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g guillaume paumier

Ten features that would dramatically improve Wikimedia Commons

Where our hero makes an early Christmas wishlist and implores the developer fairies to give Wikimedia Commons some much-needed love.

MIT’s Technology Review recently published an article about improvements to come regarding the management of video content on Wikipedia and Wikimedia websites. I heard a lot of people say: “Good, but what about pictures?” Some technical improvements described by the Technology Review will be useful for both images and videos, such as the media and upload wizard currently developed by Michael Dale. However, Wikimedia Commons still needs many little (or big) features that would dramatically improve its user-friendliness.

Browsing & reusing

  1. Automatic localization: Websites such as Wikimedia Commons and meta-wiki host content in various languages and have a multilingual audience. These multilingual wikis should automagically detect the locale of the user’s browser and use it as language of the interface, especially for unregistered users. As for users with an account, their browser’s locale should be set as the default language in their preferences.

  2. Usage-centric page layout: It’s all very nice to know that such image is a “retouched picture” or that such diagram was “made using Inkscape.” But I think what most of the users want to know is: how to use the picture (in Wikimedia projects or elsewhere) and how to download it (using the best resolution available). Many people use the right-click-save-as method to save pictures from the Internet. If they do that on Commons, they will only save the low-resolution preview. There should be a big button « Download high-res », as well as snippets of code to embed a file with proper attribution.


Full metadata support is the cornerstone of many other features. EXIF is probably the most known type of metadata, but there are also others such as IPTC or XMP.

  1. Pull metadata from files on upload: this idea is not a new one, yet it hasn’t been implemented. A fair amount of photographers add a lot of metadata to their files: author, description, copyright information, geotags, keywords, etc. and it is extremely cumbersome to have to redo all the work by hand during the upload.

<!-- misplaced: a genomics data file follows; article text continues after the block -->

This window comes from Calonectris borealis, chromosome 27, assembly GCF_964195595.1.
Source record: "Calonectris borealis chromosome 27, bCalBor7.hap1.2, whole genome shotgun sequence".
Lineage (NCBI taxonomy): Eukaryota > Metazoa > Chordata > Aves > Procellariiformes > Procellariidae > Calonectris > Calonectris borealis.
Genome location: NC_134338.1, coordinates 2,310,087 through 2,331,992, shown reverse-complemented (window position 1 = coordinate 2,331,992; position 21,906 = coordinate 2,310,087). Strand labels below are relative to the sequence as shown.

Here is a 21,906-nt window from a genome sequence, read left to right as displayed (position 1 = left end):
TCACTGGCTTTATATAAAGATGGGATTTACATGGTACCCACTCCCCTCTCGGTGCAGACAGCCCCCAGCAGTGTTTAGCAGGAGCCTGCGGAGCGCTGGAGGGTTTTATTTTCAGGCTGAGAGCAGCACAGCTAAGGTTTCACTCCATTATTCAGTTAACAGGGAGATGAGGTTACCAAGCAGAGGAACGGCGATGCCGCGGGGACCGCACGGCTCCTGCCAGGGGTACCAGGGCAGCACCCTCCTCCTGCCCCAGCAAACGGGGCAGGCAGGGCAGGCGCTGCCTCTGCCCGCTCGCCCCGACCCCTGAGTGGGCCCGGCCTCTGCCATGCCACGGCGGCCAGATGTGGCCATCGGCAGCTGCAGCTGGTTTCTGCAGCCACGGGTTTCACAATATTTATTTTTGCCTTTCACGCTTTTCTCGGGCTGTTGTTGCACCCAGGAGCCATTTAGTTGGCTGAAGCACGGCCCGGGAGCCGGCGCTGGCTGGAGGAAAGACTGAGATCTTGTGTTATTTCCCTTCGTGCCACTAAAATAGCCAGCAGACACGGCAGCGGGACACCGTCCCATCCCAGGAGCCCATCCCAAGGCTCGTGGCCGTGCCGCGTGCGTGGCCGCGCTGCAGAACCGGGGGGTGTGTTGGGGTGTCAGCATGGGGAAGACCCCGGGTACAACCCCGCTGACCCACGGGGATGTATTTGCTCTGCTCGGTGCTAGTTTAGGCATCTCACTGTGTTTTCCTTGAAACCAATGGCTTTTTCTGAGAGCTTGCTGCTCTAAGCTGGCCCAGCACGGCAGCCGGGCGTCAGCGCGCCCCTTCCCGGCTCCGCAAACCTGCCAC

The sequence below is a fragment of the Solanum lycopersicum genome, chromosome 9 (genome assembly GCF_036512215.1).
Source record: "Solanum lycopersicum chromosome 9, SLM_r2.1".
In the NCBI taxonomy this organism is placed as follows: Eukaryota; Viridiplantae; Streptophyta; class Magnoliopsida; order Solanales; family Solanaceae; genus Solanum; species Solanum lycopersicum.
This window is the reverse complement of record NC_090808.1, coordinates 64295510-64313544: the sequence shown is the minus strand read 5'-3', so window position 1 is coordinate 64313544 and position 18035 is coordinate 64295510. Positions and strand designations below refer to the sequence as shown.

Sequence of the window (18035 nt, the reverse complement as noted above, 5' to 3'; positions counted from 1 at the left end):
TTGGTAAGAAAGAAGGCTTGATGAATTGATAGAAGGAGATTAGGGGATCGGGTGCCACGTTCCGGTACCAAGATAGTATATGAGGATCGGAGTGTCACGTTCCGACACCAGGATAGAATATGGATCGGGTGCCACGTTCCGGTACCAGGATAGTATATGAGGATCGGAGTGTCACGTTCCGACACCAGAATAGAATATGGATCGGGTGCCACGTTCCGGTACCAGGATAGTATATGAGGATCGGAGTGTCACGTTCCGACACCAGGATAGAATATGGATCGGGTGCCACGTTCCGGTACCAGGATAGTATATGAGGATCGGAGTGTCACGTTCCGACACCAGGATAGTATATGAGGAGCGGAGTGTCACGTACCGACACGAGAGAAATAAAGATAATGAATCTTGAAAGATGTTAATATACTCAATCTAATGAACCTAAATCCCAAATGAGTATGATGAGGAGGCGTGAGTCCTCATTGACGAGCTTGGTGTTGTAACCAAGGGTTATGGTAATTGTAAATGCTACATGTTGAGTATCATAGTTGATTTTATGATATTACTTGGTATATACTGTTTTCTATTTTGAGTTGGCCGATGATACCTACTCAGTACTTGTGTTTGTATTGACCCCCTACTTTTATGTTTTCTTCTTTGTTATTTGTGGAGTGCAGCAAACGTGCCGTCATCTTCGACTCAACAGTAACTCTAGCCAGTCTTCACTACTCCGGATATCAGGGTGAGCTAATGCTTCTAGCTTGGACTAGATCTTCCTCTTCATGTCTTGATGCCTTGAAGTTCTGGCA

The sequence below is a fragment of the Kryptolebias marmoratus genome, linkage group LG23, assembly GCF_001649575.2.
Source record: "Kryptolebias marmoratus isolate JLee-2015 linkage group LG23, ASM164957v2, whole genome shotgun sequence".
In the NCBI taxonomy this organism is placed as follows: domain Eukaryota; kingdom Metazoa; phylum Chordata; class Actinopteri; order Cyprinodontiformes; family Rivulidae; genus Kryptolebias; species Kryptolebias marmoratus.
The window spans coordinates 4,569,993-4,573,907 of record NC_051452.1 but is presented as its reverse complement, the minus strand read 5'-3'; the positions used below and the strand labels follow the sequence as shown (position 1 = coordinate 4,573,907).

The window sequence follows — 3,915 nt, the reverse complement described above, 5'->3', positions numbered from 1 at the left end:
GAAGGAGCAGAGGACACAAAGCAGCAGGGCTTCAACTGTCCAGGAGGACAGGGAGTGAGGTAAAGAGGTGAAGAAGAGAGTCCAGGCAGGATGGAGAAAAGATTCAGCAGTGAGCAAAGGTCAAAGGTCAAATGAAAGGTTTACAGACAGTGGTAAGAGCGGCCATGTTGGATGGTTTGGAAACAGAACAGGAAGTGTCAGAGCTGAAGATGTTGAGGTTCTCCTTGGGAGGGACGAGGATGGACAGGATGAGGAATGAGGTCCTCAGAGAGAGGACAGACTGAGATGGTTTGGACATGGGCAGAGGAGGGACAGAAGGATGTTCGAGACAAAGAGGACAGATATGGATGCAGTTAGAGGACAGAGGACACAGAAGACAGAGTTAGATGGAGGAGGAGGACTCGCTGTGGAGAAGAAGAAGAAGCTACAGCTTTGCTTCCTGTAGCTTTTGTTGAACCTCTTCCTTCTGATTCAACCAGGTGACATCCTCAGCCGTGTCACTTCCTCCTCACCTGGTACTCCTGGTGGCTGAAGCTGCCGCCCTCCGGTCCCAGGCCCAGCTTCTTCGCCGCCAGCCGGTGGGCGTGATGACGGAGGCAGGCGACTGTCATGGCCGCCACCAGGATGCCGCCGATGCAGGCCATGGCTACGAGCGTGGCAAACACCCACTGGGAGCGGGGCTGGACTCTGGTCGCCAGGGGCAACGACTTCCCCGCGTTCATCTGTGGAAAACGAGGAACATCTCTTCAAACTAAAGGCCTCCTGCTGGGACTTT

2. Store metadata in a database to make search and attribution easier, especially: description, license, media type (photo, diagram, map, etc.). It should be connected to the MediaWiki API to allow for easy extraction of these data.

  3. Push metadata to files on download: In the field of publishing, storing credit information directly into the file’s metadata is strongly recommended and is a standard practice to avoid losing track of it.


  1. Built-in basic editing features (lossless rotate, crop) and ability to save under another name (i.e. for crops). Similarly, a built-in geocoding feature using OpenStreetMap. Geocoding images means attaching geographic information about the place where the work was made. This may be made easier by the current initiative to integrate OpenStreetMap with Wikimedia projects. And of course it should save the coordinates as metadata.


  1. Some sort of community-managed rating feature; as someone said elsewhere, “Commons is a depository, and depositories are expected to host lots of junk.” A rating feature would allow the best of Commons to be presented first during the search, and junk to be presented last.


With currently more than 4.6 million files (and counting), it is becoming increasingly important to improve the search features of Wikimedia Commons.

  1. An “advanced search” feature similar to flickr’s. It should be possible to search by media type, by license, and to add toggles such as “safe mode” (explicit content) or “personality rights.”

  2. Multilingual search: Files on Commons are ordered in hierarchical categories, using English as lingua franca. If you want to find a file, you have to search in English. I imagine it is possible to use some dictionary (coupled to the language detection) to give good results for a search in any language.

  3. Google-Images-friendliness. A lot of people use Google Images to find pictures, but images from Wikimedia Commons rarely appear in these results (unless they are used on a Wikipedia page).